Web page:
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OCTOBER 2010

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Treasure in Heaven

 

Matthew 19:21 Jesus said to him, "If you want to be perfect, go, sell what you have and give to the poor, and you will have treasure in heaven; and come, follow Me."

 

We are born and about eighty years later we die. Sometimes that cycle seems futile. Solomon in Ecclesiastes calls life "vanity and a vexation of spirit." He says that and yet we would say he had it all—riches and power and wisdom and lots and lots of women. Obviously he had everything that should have made him feel fulfilled and satisfied. However, he came to the conclusion that none of this satisfied, that the purpose in life was to "Fear God and keep His commandments, For this is man's all (Ecclesiastes 12:13)."

Fearing God and keeping his commands involves recognizing that we are accountable to Him. Fearing God means that we want to be right with God while we live so that we are ready to meet him when we die. There is nothing more important than knowing that God is pleased with us. Yet, we know that without faith it is impossible to please him (Hebrews 11:6). I believe that having certainty about these things is what life is all about. I have found that the Lord knows we are all sinners but He loves us anyway. He has found a way to redeem us (buy us back) out of the slave market of sin so that we can be cleansed and made fit for his presence and so that we can enjoy His fellowship. The Lord Jesus died so that we can be saved from eternal conscious punishment, so we can be set apart as his special people, and so that we can have fellowship with him now on earth.

Salvation is by faith in Christ alone but there are many hindrances that keep us from putting our trust in Him. For the rich young ruler it was accumulated wealth. The Bible is clear that money is a problem for all of us. How many of us would be saved today if we had to sell what we had and give it to the poor before we could follow the Lord? This parable can be interpreted in several ways so that we make it applicable only to the rich young ruler or to those who are trusting in their riches and not to us. But wait a minute! Shouldn't we consider all Scripture to be written for us even if it isn't written to us? I am really glad that I was poor when I came to know the Lord. I didn't have a house or lands or a big savings account. I was living day to day and my income was just equaling my outgo and that was probably the happiest point in my life economically.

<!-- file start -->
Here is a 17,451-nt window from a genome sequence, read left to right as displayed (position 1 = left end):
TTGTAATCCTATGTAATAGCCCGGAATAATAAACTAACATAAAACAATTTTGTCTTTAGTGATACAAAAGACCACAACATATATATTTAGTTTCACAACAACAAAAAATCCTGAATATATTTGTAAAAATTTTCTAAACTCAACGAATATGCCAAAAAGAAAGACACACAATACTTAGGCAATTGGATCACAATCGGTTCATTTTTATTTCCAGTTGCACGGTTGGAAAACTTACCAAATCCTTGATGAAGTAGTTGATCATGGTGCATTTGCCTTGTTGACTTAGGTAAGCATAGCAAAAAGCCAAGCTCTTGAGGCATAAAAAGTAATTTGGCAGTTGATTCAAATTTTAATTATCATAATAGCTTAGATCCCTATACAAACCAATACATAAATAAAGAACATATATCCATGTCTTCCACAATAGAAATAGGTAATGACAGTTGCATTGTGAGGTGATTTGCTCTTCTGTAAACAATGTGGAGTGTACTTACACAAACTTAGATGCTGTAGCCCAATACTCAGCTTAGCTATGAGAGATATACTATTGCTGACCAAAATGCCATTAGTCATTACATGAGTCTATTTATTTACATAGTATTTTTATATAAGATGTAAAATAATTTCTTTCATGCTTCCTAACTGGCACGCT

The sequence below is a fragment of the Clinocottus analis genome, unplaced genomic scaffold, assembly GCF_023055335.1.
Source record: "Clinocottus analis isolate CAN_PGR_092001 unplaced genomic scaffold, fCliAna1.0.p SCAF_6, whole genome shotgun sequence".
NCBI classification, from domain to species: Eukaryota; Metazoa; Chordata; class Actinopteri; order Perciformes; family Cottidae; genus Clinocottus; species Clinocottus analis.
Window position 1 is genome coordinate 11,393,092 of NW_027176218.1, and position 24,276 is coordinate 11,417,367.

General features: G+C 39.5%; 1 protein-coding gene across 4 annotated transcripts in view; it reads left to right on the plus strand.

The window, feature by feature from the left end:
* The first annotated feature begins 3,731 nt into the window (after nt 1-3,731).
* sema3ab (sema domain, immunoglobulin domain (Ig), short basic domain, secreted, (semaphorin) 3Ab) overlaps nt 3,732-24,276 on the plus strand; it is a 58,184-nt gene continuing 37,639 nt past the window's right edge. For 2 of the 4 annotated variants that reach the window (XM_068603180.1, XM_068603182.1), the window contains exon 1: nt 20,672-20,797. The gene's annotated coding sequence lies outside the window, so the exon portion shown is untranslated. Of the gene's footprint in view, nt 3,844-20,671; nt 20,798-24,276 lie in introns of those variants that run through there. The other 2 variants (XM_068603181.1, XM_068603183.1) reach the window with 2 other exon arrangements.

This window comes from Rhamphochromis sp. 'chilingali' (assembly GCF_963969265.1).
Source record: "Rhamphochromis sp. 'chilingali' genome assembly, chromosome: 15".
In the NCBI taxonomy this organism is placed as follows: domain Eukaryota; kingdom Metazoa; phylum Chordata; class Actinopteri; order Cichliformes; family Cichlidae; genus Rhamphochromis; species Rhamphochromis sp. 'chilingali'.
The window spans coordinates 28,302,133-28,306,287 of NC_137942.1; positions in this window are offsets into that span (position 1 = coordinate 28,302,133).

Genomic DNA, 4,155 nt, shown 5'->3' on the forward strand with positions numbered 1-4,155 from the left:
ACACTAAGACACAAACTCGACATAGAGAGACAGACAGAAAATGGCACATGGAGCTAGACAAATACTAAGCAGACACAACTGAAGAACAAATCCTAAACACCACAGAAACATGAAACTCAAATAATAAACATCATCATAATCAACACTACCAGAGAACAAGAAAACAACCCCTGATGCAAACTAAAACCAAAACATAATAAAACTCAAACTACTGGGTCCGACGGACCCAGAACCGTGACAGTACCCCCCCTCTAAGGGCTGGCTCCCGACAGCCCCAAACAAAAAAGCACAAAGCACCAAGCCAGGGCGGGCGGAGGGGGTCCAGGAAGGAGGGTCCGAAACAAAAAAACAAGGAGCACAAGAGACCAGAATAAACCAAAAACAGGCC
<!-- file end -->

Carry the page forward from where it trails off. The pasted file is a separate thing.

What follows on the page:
The Lord tells us not to lay up treasure on earth but to lay it up in heaven (Matthew 6:19-21). Paul tells us to make sure that there is "equality" (2nd Corinthians 8:14). In Acts 2: 44-45, there was a sharing of goods as everyone had need. They held their goods "in common" not as individuals. It has been pointed out that this didn't work then and it won't work now. I wish that weren't true because it should have worked then and it should work now, but it doesn't. Why? Because while all of us who are saved, trust God when it comes to the cross, very few of us have really been able to trust Him for the things of this life.

For years, I didn't have medical insurance because I thought I should depend on the Lord and not on unbelievers and their insurance plans. Whether that was right or wrong could be argued, but when I came to the point that I was willing to buy insurance, I couldn't buy it because I couldn't afford it. What was available would not cover per-existing conditions either, so it was basically worthless. So my wife and I have just had to depend on the Lord. Isn't that a sad commentary? We have HAD to depend on the Lord. I am convinced that one could have insurance and still be depending on the Lord but for us, not having the insurance, has put that faith to the test.

We are taught today to "save for up for a rainy day." I have found that every time I do that, the Lord provides me with the rainy day. And again, I am forced to trust Him. I am so glad that the Lord understands our infirmities and loves us just the same.

I do wonder however, what the unsaved must think of the saved and their attitude toward "money". Do they see people who are motivated by the shortness of life and their desire to advance the Gospel by living for eternity rather than for time? Money motivates the unsaved and God calls them idolaters (Ephesians 5:5). I hope that is not what is motivating those of us who claim to be following Christ.